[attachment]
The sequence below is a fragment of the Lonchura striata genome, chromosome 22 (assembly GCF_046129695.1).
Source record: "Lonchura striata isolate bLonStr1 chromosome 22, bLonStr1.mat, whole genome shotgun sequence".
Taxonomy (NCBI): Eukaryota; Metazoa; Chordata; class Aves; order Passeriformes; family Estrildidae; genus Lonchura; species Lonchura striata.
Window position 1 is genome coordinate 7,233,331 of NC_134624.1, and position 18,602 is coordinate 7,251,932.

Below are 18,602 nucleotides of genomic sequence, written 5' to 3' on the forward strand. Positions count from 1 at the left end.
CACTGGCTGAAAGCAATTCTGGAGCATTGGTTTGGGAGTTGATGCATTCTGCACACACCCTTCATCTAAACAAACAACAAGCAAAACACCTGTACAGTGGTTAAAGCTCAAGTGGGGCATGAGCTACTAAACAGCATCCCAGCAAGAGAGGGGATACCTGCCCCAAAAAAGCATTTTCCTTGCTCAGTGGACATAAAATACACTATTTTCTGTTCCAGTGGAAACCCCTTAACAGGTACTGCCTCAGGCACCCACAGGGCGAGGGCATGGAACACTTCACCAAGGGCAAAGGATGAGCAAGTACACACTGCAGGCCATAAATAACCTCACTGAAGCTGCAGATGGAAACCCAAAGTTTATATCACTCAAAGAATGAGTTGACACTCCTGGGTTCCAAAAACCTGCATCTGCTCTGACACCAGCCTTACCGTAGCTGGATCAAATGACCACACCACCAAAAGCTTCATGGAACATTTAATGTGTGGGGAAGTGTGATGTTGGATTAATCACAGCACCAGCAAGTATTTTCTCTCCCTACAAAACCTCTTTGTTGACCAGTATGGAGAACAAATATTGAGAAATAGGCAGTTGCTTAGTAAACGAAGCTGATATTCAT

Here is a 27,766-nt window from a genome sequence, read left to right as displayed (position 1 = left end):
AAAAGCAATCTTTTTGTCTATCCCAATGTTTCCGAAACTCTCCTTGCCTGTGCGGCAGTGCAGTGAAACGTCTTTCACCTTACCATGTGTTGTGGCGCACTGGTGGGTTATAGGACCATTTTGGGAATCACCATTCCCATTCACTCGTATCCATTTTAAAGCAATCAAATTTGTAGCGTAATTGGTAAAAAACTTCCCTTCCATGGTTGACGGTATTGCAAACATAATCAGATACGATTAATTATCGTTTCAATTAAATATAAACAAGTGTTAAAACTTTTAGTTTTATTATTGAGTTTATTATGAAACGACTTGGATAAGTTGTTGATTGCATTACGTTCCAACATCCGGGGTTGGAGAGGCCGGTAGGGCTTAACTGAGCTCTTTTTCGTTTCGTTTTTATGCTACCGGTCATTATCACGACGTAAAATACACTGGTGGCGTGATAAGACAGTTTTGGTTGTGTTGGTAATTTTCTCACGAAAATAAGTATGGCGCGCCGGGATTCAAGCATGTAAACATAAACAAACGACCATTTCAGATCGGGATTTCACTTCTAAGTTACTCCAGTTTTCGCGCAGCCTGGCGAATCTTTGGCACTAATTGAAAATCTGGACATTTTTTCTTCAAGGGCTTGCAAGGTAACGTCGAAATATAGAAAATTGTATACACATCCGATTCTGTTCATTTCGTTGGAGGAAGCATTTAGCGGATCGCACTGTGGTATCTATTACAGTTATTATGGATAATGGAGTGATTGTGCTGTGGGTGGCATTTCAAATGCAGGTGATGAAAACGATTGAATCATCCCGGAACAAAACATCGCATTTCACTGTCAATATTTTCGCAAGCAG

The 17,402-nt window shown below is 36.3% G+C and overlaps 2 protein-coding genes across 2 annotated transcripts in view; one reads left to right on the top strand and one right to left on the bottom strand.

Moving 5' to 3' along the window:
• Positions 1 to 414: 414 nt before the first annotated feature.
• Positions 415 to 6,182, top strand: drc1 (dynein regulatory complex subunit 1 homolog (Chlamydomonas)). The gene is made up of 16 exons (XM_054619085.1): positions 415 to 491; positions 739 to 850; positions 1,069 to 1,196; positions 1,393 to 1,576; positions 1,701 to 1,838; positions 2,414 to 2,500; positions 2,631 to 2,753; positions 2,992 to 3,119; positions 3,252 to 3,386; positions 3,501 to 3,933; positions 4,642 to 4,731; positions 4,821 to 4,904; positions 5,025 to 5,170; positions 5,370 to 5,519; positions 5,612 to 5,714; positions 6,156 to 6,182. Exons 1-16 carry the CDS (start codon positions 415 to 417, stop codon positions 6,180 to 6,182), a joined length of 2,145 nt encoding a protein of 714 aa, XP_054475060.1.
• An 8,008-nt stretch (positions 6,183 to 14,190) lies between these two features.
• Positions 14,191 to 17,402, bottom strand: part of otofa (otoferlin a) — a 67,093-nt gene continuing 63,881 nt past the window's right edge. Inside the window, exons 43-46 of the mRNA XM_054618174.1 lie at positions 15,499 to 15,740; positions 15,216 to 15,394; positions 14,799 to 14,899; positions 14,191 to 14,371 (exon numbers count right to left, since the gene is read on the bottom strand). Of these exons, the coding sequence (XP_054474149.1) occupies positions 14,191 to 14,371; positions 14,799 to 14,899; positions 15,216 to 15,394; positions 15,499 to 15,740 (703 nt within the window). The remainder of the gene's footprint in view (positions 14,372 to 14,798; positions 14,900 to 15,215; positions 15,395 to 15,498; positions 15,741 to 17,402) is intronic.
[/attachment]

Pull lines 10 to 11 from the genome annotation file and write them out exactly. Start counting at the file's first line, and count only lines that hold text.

Moving 5' to 3' along the window:
• Positions 1 to 414: 414 nt before the first annotated feature.